Nissan has left the cool kids hanging for years, pushing back its new Z-car until 2023 and ditching many of its racing programs. Why wait three more years to buy another Z? Thanks to the fine folks at Stratas Auctions, you could buy one of the raddest Nissan Z-cars ever made: a race-ready 1989 300ZX IMSA GTO car.
Like the roadgoing Nissan 300ZX, the IMSA GTO-class 300ZX has a twin-turbo 3.0-liter V6. Unlike the road car, the IMSA GTO 300ZX pumps out over 700 horsepower. That race-tuned engine mates up to a five-speed manual transmission with a quick-change rear end housing specially designed to make it in and out of the service bay as quickly as possible by Clayton Cunningham Racing. It also kept the iconic red, white and blue Nissan livery from the era that we know and love.
This is an endurance racer, so there are working headlights and taillights. Surprisingly, Stratas Auctions claims that the car has never been crashed.
This particular IMSA GTO 300ZX is race-winning chassis No. 002. Per the auction listing, Nissan started running its then-new Z32-generation 300ZX in IMSA’s GTO class in 1989, and chassis No. 002 was part of that first season.
Clayton Cunningham Racing built seven of these factory-backed 300ZX race cars for enduance racing between 1989 and 1995, and they proved to be extremely successful race cars. These 300ZX race cars won the 1994 24 Hours of Daytona overall, won its class at the 1994 24 Hours of Le Mans, and won IMSA Manufacturer’s and Driver’s championships in 1992 and 1994. (Man, remember when Nissan actually did well at Le Mans? Good times, good times.)
Chassis No. 002 was no exception to this streak of domination. Cunningham Racing took No. 002 to seven top-five finishes in its debut year. Nissan’s most successful driver at the time, John Morton, got its best result in 1989: a third place at Mid-Ohio.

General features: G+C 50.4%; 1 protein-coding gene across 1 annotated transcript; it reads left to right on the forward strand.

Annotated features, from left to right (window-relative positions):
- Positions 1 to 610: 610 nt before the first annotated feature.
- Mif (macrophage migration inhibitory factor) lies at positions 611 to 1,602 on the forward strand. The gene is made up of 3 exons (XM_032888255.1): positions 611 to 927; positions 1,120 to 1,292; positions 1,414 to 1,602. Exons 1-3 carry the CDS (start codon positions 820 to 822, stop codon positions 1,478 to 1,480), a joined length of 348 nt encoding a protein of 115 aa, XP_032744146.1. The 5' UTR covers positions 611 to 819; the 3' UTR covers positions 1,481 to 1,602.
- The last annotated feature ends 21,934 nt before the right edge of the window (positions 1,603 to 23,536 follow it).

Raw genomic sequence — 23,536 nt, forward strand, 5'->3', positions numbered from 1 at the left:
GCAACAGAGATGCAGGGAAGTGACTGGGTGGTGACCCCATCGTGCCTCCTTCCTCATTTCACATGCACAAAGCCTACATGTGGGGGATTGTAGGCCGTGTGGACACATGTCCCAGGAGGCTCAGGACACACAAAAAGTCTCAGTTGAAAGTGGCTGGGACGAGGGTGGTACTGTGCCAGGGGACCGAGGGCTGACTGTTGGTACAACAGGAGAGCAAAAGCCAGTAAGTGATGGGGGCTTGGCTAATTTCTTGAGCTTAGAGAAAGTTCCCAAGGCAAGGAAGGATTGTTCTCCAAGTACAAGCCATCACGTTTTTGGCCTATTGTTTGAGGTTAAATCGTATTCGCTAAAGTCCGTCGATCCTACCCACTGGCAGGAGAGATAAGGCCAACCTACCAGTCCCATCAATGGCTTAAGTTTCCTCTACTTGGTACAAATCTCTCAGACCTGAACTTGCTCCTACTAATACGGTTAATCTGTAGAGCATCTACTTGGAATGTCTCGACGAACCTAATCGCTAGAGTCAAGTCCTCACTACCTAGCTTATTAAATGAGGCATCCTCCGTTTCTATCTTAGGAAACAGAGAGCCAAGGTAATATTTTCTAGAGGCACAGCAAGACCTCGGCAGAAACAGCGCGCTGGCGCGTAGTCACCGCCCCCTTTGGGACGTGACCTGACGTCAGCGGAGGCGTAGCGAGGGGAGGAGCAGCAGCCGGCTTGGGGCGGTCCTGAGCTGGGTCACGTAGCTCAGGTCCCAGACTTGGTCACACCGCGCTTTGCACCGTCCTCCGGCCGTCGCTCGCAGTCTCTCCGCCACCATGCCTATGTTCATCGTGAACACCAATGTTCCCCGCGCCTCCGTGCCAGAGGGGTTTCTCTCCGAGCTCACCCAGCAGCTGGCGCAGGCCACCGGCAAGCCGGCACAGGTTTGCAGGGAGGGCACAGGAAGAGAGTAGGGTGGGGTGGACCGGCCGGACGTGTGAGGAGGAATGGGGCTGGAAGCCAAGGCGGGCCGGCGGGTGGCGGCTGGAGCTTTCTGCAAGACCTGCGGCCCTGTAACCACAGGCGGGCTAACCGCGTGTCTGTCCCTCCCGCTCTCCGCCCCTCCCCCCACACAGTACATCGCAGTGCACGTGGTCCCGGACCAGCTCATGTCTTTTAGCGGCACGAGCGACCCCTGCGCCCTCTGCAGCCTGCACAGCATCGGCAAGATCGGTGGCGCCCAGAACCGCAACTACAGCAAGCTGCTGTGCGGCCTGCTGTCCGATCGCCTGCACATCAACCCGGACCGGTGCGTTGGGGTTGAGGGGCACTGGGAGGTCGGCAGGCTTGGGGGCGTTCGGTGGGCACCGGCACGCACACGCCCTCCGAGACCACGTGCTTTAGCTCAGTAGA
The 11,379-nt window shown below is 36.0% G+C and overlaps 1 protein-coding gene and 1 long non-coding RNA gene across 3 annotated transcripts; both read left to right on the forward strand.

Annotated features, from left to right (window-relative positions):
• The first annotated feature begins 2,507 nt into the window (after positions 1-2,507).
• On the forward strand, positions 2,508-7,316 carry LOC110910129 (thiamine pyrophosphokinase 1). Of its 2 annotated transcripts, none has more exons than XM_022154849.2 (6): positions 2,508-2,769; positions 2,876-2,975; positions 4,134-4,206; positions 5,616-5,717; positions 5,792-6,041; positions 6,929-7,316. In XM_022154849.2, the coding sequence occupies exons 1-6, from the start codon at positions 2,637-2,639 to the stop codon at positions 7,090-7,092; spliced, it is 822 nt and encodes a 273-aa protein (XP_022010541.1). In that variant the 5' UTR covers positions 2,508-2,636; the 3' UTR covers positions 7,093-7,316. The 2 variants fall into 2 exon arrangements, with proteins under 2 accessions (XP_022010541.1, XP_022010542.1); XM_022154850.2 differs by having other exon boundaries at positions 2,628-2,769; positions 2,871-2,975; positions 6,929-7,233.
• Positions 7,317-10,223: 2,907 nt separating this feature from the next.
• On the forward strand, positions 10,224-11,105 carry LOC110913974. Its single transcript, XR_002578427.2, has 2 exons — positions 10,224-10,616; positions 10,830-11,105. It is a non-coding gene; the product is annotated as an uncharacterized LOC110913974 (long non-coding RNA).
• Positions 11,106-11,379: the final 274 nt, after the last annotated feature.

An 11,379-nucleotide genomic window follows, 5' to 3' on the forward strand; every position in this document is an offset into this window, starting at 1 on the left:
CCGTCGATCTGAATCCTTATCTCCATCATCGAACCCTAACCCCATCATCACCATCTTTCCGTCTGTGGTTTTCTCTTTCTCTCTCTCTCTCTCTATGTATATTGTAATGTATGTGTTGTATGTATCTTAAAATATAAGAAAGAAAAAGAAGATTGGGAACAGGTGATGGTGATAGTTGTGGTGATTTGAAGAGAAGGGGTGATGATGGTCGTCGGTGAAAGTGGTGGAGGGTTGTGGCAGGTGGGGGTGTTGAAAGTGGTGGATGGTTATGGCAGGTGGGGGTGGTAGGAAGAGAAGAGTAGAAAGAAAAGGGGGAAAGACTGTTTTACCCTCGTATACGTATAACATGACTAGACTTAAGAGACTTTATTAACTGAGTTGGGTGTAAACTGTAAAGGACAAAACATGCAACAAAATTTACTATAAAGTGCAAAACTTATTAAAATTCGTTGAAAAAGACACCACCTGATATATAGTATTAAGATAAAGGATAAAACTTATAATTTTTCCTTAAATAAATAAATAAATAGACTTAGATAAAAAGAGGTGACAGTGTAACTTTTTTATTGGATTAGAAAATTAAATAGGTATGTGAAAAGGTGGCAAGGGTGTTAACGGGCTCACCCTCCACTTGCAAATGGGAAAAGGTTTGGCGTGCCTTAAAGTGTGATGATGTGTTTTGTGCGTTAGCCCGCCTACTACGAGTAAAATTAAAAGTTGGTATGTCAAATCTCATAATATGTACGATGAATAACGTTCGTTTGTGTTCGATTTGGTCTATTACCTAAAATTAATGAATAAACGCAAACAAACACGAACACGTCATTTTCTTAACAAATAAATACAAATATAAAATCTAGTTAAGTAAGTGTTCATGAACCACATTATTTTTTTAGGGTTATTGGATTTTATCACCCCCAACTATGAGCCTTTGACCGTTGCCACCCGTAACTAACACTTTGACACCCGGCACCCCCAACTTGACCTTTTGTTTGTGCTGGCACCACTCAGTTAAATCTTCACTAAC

That wasn’t good enough, though, as the 300ZX IMSA car suffered from some debut-season struggles with brake cooling and high-speed stability. In 1990, chassis No. 002’s chassis and wheelbase were extended to look more like the 2+2 300ZX, which fixed the stability issue. The team also upgraded to a watercooled brake system that helped prevent brake fade that same year.
Another one of Nissan’s most successful hotshoes, Steve Millen, drove it to its first victory at Mosport in 1990. Steve Millen’s and Johnny O’Connell’s names are still on the car. In total, this car got 16 top-three finishes and four race winds in the 45 races it competed in between 1989 and 1992.
After it was done racing, Cunningham Racing modified chassis No. 002 to accommodate a seat and racing harness on the passenger side for ride-alongs. You could, in theory, bring this to a track day and throw an instructor in the passenger seat, but maybe you should get solo-drive-approved before you take on this beast. (Definitely get some seat time in a less powerful car first.)
The best part is that this is ready to race as-is. The owner who bought it from Cunningham Racing kept its original appearance and components intact and campaigned it in vintage racing. The next owner (and current seller) continued racing it. RM Motorsports did a full mechanical restoration to get it back in optimum racing condition, and Roush Performance rebuilt both the engine in the car as well as its spare engine. The engine currently in the car only has six hours of use on it.
Recently, the car won vintage races at the 2019 Long Beach Grand Prix and 2019 Rolex Monterey Motorsports Reunion.
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The small list of recent upgrades include updated Garrett turbos, modern gasket material to better handle the heat and pressure of those updated turbos, a down-tube by the A-pillar to shore up the strength of the car’s roll cage. Naturally, the safety equipment that expires with time such as the five-point racing harnesses a…